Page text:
Laws Or Recourse On Private Lease?

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Laws or recourse on private lease? Jun 25, 2006
At the start of the month I moved into a 5 bed share villa - payed two months in advance plus a 1/2 month deposit.

The lady said there would be a maximum of 7 people i.e. one person to a room except for two couples.

Now it turns out there's like 10 people and I just have to get out!

If I give notice or ask to leave based on a verbal contract will that hold in the UAE? And the chance of getting some of the rent back - what if I threaten to alert the authorities or the owners?

Is there a tenancy association here?

scarlet
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Jun 25, 2006
Hmmm. No written agreement?

Does the lady you rented the room from have permission to sublet? Or is she the owner?

No tenancy association AFAIK except for in the Springs or Meadows or one of those places.

Dubai Municipality has a tenancy office of some sort where people can go and complain about rent increases.

Alert the authorities about what?

These shared villa situations are common enough, especially with the accommodation shortage in Dubai. But I guess they're a legal grey area with issues to do with subletting and opposite genders sharing the same building, and single people living in areas of Dubai designated for families.

Asking a lawyer where you stand might be a good idea.
sharewadi
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Jun 25, 2006
Alert the authorities about what?

But I guess they're a legal grey area with issues to do with subletting and opposite genders sharing the same building, and single people living in areas of Dubai designated for families.


Thanks Sharewadi you've half answered my question
scarlet
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Jun 25, 2006
i agree with sharewadi,

you don't have any legal recourse unfortunately, you could try the "threaten card", but she may call your bluff - would you then call the police and admit to breaking the law?

at best if i were you i'd try to at least get the security deposit back.

if it's a legal contract you can, under the law tender 1 months notice (irrespective of the contract period) and they are obliged to refund the portion of your unused rent (as well as any pdc's that you may have provided) - with a verbal agreement doubtful. :cry:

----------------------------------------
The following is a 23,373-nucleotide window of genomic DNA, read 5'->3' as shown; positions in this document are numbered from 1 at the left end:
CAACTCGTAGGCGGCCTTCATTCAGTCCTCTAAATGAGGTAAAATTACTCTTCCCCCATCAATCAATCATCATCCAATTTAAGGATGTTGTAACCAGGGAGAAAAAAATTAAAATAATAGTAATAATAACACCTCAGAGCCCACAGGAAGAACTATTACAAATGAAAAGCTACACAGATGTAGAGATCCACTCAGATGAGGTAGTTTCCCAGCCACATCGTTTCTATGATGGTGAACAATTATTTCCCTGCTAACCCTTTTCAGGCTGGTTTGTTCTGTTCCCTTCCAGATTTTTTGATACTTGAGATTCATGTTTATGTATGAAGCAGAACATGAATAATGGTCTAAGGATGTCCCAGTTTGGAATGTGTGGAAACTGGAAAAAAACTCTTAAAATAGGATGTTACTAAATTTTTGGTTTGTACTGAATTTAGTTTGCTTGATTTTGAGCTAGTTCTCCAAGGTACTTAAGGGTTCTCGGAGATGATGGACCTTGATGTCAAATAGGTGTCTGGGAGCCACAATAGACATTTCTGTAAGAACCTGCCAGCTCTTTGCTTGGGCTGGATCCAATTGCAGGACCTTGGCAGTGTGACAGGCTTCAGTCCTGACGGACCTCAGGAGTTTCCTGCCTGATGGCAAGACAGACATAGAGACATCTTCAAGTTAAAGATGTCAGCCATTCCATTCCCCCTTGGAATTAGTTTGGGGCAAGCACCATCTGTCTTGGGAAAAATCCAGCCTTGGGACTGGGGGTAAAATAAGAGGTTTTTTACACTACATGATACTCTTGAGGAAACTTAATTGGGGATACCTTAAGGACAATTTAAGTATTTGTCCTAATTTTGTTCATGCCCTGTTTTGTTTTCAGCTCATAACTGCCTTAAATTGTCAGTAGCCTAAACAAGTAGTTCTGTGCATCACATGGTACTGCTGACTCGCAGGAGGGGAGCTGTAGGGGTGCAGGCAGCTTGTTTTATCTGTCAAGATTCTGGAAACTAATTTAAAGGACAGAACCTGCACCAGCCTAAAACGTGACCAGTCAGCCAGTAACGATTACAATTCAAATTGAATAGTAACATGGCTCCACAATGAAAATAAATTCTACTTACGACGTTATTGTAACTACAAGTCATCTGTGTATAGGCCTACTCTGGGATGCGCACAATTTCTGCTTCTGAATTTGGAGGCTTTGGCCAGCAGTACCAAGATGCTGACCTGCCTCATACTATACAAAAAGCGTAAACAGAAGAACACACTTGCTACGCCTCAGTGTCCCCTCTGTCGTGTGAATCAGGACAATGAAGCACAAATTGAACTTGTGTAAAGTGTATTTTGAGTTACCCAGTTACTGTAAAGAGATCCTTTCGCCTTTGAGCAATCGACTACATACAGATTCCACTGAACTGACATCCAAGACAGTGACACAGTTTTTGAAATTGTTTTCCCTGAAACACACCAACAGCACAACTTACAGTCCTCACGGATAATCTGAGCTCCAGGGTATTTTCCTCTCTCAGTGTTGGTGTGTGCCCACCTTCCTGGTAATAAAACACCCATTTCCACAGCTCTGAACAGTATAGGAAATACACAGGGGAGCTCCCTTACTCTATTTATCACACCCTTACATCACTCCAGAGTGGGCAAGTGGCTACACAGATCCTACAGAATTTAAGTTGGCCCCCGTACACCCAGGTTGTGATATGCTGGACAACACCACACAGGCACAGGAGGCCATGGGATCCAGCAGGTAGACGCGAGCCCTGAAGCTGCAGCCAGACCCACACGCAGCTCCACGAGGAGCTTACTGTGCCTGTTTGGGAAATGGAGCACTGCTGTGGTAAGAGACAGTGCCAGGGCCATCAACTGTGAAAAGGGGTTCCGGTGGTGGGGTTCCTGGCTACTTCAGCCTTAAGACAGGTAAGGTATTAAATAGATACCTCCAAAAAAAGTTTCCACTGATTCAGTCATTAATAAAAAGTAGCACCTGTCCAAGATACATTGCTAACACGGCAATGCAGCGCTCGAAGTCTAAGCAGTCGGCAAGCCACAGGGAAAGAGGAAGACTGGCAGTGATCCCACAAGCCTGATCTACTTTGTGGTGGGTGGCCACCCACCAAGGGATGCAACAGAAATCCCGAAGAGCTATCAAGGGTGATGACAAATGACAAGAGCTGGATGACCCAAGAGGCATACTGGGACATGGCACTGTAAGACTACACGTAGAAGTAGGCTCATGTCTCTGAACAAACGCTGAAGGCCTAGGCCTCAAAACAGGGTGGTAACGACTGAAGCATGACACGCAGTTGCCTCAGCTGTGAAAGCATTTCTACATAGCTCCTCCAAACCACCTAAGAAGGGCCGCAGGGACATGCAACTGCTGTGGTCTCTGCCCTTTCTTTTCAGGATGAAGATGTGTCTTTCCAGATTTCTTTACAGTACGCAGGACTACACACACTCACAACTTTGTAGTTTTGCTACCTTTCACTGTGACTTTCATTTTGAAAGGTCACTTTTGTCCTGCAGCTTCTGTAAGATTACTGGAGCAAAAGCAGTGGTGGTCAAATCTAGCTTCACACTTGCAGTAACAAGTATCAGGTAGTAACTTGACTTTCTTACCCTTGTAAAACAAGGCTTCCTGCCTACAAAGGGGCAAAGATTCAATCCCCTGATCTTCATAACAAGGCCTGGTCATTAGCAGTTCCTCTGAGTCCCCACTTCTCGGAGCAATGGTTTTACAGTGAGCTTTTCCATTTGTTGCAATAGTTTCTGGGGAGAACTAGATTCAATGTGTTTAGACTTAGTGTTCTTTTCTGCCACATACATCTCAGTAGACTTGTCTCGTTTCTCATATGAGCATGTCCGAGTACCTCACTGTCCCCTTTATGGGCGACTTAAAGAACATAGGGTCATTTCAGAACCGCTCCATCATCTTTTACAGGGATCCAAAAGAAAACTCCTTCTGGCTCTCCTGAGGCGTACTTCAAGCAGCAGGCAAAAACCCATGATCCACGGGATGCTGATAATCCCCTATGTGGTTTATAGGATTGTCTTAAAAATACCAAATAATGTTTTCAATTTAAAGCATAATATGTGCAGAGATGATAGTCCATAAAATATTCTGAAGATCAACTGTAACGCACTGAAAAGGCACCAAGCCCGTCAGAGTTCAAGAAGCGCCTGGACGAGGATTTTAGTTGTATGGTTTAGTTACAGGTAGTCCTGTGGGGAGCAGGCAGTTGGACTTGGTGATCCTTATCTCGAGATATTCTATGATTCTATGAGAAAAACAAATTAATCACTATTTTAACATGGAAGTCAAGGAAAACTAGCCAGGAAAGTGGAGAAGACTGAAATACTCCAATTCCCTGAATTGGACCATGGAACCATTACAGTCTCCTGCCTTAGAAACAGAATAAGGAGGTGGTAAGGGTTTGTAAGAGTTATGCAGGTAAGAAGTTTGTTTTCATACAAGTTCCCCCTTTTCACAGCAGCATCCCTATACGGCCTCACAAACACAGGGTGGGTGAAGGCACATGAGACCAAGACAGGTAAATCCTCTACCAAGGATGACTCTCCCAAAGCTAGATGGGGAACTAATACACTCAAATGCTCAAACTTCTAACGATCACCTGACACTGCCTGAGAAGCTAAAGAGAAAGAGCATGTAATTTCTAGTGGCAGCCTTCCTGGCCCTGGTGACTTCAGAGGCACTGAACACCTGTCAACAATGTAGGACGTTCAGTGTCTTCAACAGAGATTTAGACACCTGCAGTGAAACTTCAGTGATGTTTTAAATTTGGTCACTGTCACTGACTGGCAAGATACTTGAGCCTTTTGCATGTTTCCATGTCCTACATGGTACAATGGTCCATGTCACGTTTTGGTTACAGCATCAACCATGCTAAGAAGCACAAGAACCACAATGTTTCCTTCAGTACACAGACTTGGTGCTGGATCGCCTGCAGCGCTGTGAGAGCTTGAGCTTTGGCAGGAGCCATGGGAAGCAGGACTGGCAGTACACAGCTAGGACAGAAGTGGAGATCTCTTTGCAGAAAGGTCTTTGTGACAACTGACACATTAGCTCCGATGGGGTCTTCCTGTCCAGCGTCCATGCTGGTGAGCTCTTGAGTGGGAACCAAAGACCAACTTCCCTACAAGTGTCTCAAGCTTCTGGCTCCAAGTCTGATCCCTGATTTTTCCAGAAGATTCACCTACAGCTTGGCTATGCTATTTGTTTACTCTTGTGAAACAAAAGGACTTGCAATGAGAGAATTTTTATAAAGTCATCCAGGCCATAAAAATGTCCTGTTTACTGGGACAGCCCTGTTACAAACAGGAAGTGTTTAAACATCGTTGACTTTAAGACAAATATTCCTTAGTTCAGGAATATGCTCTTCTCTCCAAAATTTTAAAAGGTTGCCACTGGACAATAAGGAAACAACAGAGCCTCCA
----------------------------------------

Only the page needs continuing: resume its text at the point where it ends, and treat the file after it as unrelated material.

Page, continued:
dbxsoul
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Jun 25, 2006
dbxsoul wrote:i agree with sharewadi,

you don't have any legal recourse unfortunately, you could try the "threaten card", but she may call your bluff - would you then call the police and admit to breaking the law?

I might, depending on what law/s have been broken. But I'd ask a lawyer or someone with a good knowledge of local law first.

Does the Al Ameen service cover something like this?
sharewadi
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Jun 25, 2006
Really Scarlet, the best way to deal with this is to try and talk to the lady who gave you the room. It may sound too simplistic, but try it, it may just be your best bet, given legal situation is a little dicey.

She may just give you your refund, as rooms move quickly she may not have a problem with you leaving.
AFG
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Jun 25, 2006
Does the Al Ameen service cover something like this?


actually it does, but only an option if things don't work out after a friendly chat with the landlady - and really all will happen is the local cops will turn up and evict everyone and slap the landlady (possibly also the exisiting tennants) with a fine.

you can't got to the police station and lay charge as they have a funny interpretation of these type of issues, and more than likily will turn the situation around and scarlet will be the one in trouble. don't laugh, but i know a few people who this has happened to (not in the same context though).

a lawyer is not realy an option - and even if it were, they normally sell thier services at about 800 AED per hour - negating the issue of getting your money back.

take afg's advice, ask nicely - the worst she can do is say no!
dbxsoul
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Jun 25, 2006
Scarlet

good advice has been given here, if she says no after asking nicely, you may just have to put this down to experiance.

I would see the worst case scenareo is rent down the pan, deposit returned.
arniegang
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Jun 26, 2006
I just read the OP again.

For some reason I had thought the landlady had asked the OP to leave. My error :oops: .

I suspect that the grounds for wanting to leave (ie building has more people than you were originally told) would not get you very far in a tenancy association or tribunal, or in court in any country. Unless your own room was housing the increased population or the increase was a lot more than 3 people.

Certainly here, I don't think you'll get very far and ignore my previous suggestion about talking to a lawyer. As the others said, talk to the landlady and try and negotiate something.
sharewadi
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